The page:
Google, ever the busy little bee, has been rolling out updates to its algorithm with great frequency lately. The latest, Penguin, aims to crack down on web spam in the Google search results and it’s causing quite a bit of panic in the SEO world. But a couple of months ago, you may have missed the Venice Update, which flew in under the radar a bit. This update came in in February and is geared towards local search. Here’s Hallam’s Guide to Venice:
What is the Venice Update?
The Venice Update is targeted at local search, so if you’re a local business owner, it’s going to affect you. Big time.
In a list of algorithm updates (where do they get the codenames from?) published on their Inside Search blog in February, Google put it thus:
- Improvements to ranking for local search results. [launch codename “Venice”] This improvement improves the triggering of Local Universal results by relying more on the ranking of our main search results as a signal.
- Improved local results. We launched a new system to find results from a user’s city more reliably. Now we’re better able to detect when both queries and documents are local to the user.
What does the Venice Update mean?
Basically, the Venice Update is Google’s attempt to make local search results more relevant. It looks at where you are and serves up the results it deems most relevant to your location and query. And it will now serve up local results for a whole host of queries, so you really can’t afford to ignore local anymore.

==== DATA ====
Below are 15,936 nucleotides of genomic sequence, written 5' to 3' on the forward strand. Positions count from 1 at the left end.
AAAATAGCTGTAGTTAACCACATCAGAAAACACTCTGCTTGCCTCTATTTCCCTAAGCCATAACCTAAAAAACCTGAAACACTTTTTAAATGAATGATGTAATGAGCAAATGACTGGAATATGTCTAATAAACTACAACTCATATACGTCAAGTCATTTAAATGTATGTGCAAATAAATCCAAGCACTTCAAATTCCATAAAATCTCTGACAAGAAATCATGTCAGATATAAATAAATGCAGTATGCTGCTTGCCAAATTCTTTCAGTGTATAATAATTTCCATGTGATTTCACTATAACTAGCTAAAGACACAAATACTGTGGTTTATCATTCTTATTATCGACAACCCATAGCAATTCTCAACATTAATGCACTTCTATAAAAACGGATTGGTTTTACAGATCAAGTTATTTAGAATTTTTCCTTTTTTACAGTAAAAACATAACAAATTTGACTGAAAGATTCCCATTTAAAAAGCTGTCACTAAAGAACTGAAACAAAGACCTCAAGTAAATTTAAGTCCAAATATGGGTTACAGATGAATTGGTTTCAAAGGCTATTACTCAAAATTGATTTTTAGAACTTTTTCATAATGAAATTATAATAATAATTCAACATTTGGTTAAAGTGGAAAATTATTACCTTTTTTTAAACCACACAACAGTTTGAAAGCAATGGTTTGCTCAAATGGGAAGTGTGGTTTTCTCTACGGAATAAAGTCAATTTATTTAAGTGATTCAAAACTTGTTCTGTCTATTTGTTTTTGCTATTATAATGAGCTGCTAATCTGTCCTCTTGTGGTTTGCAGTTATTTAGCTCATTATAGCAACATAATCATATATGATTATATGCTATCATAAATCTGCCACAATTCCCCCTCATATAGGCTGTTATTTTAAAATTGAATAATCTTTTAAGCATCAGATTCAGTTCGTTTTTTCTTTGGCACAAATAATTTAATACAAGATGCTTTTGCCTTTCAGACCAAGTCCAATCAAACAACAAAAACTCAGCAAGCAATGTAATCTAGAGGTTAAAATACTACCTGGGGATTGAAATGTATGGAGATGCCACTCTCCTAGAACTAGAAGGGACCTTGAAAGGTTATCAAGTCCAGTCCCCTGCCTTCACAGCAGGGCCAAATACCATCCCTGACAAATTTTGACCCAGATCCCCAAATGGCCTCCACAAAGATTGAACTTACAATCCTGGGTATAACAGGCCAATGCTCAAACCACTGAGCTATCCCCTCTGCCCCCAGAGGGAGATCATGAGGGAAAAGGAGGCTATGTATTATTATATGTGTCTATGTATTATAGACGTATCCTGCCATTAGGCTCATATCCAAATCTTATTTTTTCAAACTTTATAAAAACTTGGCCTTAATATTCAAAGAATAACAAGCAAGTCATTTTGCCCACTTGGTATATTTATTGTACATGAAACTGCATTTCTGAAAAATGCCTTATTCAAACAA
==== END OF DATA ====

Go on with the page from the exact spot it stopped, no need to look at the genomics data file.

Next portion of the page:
How will Venice affect my business?
The main way in which the Venice Update will affect you is that you’ll really need to focus some time on your local SEO. If you’re a company that works in local areas, this is something you should already be doing anyway, but this is even more the case following this update. A lot of companies seem to think that having a list of the places they serve on their homepage, or in the footer of their site is enough, but it most definitely isn’t.
How does Google know where I am?
If you run a search in Google, on the left hand side of the screen, you’ll see your location. Google detects this automatically, from your IP address, but you can also change your location manually if you wish. Hallam are located in Nottingham, so if I run a search, this is what I see:
How do I optimise for local search?
If you’re a local company, or a larger company with lots of local offices, then you need to have a page devoted to each of the places you serve. This means, local keyword rich content, local Title tags & Meta Descriptions. If you look at the search results for something like “family lawyers”, for example, you can see that the companies appearing at the top of the search results are all optimising for Nottingham:
But what you MUST NOT do is have the same content on all of your local pages. That means no “find and replace”. Make sure that each page is unique and keyword rich. You may not have physical locations in all of the places you cover, and for Google Places, this matters, but for the organic search results, it doesn’t.
Make sure your Google Places page is set up, verified and well-optimised. Your Places page name should be your business name, nothing else. Don’t try and stuff your keywords in. And don’t forget to claim your listing.
Consider adding a KML file to your site. This little file will tell Google your latitude and longitude, among other things, so it’ll know exactly where you are.
The most important thing with regard to local SEO is consistency. Your company name, address and telephone number should be EXACTLY the same, and in exactly the same format across every local platform, whether it’s your website, your Google Places page, or your local citations. If you do this, you leave Google in no doubt about where you are.
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